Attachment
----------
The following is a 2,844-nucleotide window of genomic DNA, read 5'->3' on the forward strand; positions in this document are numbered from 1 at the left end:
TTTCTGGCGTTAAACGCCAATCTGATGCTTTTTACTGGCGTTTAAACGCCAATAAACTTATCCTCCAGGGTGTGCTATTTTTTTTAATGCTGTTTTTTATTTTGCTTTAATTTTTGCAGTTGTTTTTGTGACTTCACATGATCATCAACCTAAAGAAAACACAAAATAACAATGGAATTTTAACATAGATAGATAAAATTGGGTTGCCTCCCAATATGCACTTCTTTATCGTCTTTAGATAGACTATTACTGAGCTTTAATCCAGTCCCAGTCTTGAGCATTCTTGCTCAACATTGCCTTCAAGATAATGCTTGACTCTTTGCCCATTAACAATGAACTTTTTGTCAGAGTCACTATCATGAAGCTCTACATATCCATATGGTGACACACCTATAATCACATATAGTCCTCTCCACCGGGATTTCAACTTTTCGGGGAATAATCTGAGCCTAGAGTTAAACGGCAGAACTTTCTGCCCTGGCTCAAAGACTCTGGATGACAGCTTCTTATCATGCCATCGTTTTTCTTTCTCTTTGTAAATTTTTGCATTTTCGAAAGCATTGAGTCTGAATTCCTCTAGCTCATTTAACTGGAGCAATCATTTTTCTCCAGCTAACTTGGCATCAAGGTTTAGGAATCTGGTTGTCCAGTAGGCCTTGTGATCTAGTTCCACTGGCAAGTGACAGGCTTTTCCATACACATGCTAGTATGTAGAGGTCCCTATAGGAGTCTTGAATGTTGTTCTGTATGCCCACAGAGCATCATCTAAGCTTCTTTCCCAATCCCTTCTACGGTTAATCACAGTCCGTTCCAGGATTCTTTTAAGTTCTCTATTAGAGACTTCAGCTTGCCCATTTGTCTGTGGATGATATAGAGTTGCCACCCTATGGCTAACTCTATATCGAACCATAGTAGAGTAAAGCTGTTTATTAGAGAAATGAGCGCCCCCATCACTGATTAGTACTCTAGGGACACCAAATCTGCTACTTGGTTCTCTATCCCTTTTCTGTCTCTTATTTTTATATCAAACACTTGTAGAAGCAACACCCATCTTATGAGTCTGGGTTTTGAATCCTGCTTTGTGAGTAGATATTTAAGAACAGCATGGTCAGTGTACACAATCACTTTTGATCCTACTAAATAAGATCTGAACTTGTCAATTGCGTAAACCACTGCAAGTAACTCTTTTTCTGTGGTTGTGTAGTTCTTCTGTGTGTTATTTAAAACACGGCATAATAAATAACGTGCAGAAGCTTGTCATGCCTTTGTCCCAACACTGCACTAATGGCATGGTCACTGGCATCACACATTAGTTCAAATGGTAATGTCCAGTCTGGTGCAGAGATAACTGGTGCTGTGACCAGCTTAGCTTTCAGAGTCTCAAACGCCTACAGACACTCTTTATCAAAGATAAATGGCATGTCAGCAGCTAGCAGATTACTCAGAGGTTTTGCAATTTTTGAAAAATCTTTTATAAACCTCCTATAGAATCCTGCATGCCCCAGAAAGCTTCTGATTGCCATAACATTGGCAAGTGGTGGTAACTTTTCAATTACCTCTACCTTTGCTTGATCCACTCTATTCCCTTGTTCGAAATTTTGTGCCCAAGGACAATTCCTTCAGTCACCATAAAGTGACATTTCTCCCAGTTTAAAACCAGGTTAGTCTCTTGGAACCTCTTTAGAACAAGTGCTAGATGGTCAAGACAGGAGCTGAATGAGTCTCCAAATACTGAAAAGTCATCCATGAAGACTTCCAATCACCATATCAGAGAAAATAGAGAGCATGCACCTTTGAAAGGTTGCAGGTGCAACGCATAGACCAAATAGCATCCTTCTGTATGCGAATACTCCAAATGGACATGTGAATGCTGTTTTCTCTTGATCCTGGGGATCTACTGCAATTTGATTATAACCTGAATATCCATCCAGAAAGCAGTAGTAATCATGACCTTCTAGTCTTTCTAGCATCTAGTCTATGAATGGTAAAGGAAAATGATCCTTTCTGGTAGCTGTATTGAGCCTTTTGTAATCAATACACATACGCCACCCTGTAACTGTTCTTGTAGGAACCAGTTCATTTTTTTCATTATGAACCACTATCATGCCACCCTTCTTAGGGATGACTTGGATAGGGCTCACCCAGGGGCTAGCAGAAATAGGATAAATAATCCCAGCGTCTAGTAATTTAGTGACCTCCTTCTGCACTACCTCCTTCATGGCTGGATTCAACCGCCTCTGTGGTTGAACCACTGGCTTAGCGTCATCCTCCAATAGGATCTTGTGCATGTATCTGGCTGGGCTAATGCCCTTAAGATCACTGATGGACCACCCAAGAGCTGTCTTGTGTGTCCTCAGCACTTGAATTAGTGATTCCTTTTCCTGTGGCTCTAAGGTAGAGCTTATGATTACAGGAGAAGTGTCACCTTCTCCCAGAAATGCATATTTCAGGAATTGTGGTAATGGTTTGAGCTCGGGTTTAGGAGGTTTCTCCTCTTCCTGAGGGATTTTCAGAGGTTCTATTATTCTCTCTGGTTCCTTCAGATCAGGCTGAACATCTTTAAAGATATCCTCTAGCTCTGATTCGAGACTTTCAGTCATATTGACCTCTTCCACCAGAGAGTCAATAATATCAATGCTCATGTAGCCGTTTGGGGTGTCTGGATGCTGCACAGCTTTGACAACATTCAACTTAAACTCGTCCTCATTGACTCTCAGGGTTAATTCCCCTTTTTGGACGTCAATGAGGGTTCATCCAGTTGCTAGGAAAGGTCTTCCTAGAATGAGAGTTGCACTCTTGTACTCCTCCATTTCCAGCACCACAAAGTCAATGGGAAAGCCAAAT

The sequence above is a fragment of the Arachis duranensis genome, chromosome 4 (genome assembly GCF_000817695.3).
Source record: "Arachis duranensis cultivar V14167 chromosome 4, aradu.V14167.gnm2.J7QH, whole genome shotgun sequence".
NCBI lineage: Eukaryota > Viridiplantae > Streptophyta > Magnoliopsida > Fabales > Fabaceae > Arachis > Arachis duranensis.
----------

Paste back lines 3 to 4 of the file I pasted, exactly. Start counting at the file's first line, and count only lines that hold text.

The sequence above is a fragment of the Arachis duranensis genome, chromosome 4 (genome assembly GCF_000817695.3).
Source record: "Arachis duranensis cultivar V14167 chromosome 4, aradu.V14167.gnm2.J7QH, whole genome shotgun sequence".